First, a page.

A friend posted the following article from the New York Times on facebook yesterday. I wrote my final for Gender, Race and Performance about The Laramie Project and hate crimes. It’s actually the paper that I submitted as my writing sample for graduate school applications and given the opportunity, I’d like to expand on the paper. Therefore, I really want to see this! There will be a showing at the Seattle Rep Theatre, which is about an hour and 45 minutes away from where I’ll be living. I know I have classes on Mondays (the show is on Monday, October 12th) and it is a bit of a drive, but assuming the tickets aren’t crazy expensive, I want to go!
August 4, 2009
Big Opening for Epilogue to ‘The Laramie Project’
By PATRICK HEALY
The creators of “The Laramie Project,” the acclaimed play about the 1998 murder of a 21-year-old gay man, Matthew Shepard, are finishing work on an 80-minute epilogue to the original work that will be given its debut simultaneously at dozens of theaters across the United States on Oct. 12, the 11th anniversary of Mr. Shepard’s death.
Moisés Kaufman, the playwright and director who, with his Tectonic Theater Project company, wrote and produced the first “Laramie Project,” said the epilogue would explore the impact of the Shepard killing on the residents of Laramie, Wyo., where it occurred. The dialogue will be drawn from interviews with dozens of people there, some of whom were involved in the crime, including Aaron McKinney, who was convicted of murdering Mr. Shepard and who gave an interview to the Tectonic artists.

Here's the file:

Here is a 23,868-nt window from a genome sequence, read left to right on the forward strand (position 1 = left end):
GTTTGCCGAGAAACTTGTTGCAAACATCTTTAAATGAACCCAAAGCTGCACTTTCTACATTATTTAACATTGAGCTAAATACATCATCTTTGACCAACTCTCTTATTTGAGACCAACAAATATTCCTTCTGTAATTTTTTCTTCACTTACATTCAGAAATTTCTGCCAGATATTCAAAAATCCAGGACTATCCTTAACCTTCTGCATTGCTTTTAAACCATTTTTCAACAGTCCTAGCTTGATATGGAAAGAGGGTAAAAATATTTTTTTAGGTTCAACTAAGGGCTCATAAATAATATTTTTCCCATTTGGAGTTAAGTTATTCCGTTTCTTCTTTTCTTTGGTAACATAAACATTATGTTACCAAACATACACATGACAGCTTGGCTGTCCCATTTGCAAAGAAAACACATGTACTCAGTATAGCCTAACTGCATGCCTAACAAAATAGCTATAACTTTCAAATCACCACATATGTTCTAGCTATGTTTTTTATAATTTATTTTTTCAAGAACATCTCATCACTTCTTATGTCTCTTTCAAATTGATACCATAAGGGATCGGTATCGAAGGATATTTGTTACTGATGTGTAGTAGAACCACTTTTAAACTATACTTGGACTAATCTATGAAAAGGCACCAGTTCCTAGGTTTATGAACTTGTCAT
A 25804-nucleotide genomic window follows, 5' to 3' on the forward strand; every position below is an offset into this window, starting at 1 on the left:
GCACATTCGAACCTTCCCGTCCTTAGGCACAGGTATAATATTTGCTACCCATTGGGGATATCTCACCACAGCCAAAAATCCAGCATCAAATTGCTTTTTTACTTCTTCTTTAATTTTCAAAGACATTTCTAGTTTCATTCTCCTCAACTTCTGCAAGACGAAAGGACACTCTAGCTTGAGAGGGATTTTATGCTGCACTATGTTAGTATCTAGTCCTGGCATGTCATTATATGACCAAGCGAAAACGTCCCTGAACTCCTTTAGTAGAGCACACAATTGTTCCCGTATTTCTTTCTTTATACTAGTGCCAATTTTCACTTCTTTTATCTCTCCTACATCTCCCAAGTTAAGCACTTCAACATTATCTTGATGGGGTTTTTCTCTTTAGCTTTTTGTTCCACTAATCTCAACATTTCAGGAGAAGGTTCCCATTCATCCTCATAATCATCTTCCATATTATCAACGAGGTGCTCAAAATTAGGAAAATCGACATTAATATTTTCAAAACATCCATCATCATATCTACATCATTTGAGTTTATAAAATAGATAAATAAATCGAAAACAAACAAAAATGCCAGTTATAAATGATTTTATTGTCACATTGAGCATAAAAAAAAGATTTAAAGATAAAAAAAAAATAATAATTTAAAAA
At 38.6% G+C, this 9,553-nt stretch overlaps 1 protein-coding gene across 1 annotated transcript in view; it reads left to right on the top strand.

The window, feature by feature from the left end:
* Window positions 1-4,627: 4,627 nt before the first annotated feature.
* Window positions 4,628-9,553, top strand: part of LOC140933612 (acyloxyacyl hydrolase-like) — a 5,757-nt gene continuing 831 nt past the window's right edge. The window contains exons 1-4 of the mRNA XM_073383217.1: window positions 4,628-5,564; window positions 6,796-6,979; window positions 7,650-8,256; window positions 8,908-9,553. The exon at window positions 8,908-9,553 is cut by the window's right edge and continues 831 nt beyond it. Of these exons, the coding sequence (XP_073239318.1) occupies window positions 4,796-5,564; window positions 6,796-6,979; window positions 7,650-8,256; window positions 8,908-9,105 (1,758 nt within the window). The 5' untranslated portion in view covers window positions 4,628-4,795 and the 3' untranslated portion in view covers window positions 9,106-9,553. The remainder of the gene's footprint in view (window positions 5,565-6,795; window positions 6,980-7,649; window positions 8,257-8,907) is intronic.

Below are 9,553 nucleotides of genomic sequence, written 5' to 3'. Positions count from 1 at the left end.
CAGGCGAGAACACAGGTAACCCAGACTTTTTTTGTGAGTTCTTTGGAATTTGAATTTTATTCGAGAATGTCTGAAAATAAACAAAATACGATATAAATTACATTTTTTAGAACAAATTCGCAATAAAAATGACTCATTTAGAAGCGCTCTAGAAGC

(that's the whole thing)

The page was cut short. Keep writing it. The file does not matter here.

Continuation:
“We wanted to see what occurs in a small town in the long run when it’s been subject to such a devastating event,” Mr. Kaufman said in an interview. “What has been the long-lasting effect of this watershed moment? Is the fallout of these events positive, negative or perhaps a better question, is it measurable in those terms?”
In holding multiple premieres of the play on the same night, Mr. Kaufman said he was taking a page from the Federal Theater Project, the New Deal program that often opened plays in a multitude of cities on the same night.
Tectonic’s goal is to recruit 100 regional theaters, universities and other arts organizations to hold staged readings of the work, which is called “The Laramie Project — 10 Years Later.” More than 40 theaters have committed to the readings, including Arena Stage in Washington, Seattle Repertory Theater, Berkeley Repertory Theater and the Gay Men’s Chorus of Los Angeles. The Tectonic company will hold its performance in Alice Tully Hall at Lincoln Center.
“We’re also taking advantage of contemporary technology so that at the New York performance we’ll be connected to the other productions across the nation via the Internet,” Mr. Kaufman said. “We’re giving each production a video recorder so that they can document the event, and we’ll be answering questions live from across the country,” after the performances on Oct. 12, a Monday.